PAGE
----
Providing practical information to help you protect your farm from biosecurity risks

Room for improvement in agronomists’ biosecurity practices

March 9, 2012

Boots and sandy footprintA recent survey of agronomists and consultants servicing the Victorian grains industry showed that while they have a good level of knowledge about the exotic plant pest threats faced by the industry, they are not putting into place simple biosecurity practices that could prevent the spread of pests from property to property.

The online study carried out by Plant Health Australia and the Victorian Department of Primary Industries surveyed 50 agronomists and consultants from across the state.

Victorian Grains Industry Biosecurity Officer Jim Moran said the consultants who completed the survey came from every corner of Victoria and worked with 17 different crops.

“This means they’re visiting thousands of paddocks every year across the state employing biosecurity practices that are not up to scratch” Mr Moran said.

“The survey showed that over three-quarters would report anything unusual to authorities. A similar proportion knew the location of high pressure water or air cleaners. But it’s quite staggering that only 10% ensure their boots and clothes are disinfected when entering or leaving a property, only 30% did the same for their vehicles, and only half kept a note of their visits, which can be important for trace back.”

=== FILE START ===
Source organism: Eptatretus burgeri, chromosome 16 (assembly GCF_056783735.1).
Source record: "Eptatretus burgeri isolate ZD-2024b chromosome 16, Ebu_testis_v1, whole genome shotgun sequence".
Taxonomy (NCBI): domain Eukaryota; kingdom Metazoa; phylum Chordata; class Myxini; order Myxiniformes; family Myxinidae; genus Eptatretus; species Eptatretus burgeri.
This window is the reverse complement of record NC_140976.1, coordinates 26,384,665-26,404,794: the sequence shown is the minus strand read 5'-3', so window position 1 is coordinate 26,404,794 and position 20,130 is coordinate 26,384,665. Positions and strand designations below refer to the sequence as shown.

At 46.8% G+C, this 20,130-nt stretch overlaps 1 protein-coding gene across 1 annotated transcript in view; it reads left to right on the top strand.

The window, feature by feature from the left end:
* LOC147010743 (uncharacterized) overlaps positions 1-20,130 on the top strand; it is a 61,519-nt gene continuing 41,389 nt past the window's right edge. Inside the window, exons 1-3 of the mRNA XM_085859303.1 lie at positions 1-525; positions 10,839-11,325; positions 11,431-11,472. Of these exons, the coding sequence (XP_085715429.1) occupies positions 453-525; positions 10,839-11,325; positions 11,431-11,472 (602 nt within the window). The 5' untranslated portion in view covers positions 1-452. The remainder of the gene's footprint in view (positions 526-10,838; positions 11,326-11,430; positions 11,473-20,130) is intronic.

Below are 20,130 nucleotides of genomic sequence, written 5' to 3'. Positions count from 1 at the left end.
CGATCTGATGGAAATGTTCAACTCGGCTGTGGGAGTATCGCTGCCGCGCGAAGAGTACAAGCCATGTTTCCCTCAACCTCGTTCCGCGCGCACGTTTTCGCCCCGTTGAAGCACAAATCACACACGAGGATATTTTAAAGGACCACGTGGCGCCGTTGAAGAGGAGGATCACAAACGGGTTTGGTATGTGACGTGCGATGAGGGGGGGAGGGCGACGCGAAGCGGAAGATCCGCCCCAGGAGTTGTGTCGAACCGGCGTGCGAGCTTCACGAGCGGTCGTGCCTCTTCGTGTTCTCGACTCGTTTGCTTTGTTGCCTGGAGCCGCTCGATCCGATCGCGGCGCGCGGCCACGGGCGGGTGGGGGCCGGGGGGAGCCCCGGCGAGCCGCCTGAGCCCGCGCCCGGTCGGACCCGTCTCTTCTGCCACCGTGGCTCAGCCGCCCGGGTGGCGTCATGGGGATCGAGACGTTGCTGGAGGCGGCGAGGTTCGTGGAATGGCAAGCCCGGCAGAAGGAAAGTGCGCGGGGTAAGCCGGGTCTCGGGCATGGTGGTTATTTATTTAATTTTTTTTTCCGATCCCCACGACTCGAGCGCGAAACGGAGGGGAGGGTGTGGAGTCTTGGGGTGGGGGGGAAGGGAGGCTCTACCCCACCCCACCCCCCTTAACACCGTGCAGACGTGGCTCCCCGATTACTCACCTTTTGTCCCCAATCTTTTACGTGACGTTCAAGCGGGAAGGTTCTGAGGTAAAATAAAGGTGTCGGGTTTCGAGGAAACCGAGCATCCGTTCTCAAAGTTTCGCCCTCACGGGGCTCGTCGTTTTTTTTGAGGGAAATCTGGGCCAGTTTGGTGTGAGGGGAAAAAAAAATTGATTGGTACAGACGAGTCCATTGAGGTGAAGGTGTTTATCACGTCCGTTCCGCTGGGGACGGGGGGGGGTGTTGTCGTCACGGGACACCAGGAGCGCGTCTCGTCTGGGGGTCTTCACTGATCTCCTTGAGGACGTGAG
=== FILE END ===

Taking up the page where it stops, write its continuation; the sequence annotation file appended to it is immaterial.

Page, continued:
According to Mr Moran, excellent hygiene practices are required to prevent the establishment and spread of any new pest or disease across Victoria.

“We need to see improvement in vigilance and care by consultants, with a strict clean-on/clean-off policy” he said.

“Consultants who hold field days and trials should be taking additional precautions to minimise biosecurity risks.”

Mr Moran recommends using designated parking areas, boot wash stations, keeping records of all visitors to the site, preventing unauthorised access and ongoing monitoring for unusual pests and diseases.

To improve biosecurity practices in Victoria, Jim Moran is offering to arrange WEEDSTOP training in the fundamentals of hygiene practice.

“This will raise the number of consultants with WEEDSTOP accreditation in the industry and promote the principles of on-farm biosecurity and accountability,” Mr Moran said.

“Farmers can now request an agricultural contractor with WEEDSTOP accreditation through Australian Agricultural Contractors Association, but I’d like to see agronomists and consultants also obtaining the qualification and promoting it.”

“This will provide further assurance to clients that they’re doing everything appropriate to keep pests and diseases off the farm. It’s a fantastic but practical marketing advantage” said Mr Moran.

For more information about farm biosecurity, to obtain a free biosecurity farm fence sign or a copy of the Grains Farm Biosecurity Manual, contact Jim Moran at DPI Bendigo on 03 5430 4479. He will also answer questions about WEEDSTOP accreditation for consultants, agronomists and contractors, and arrange training.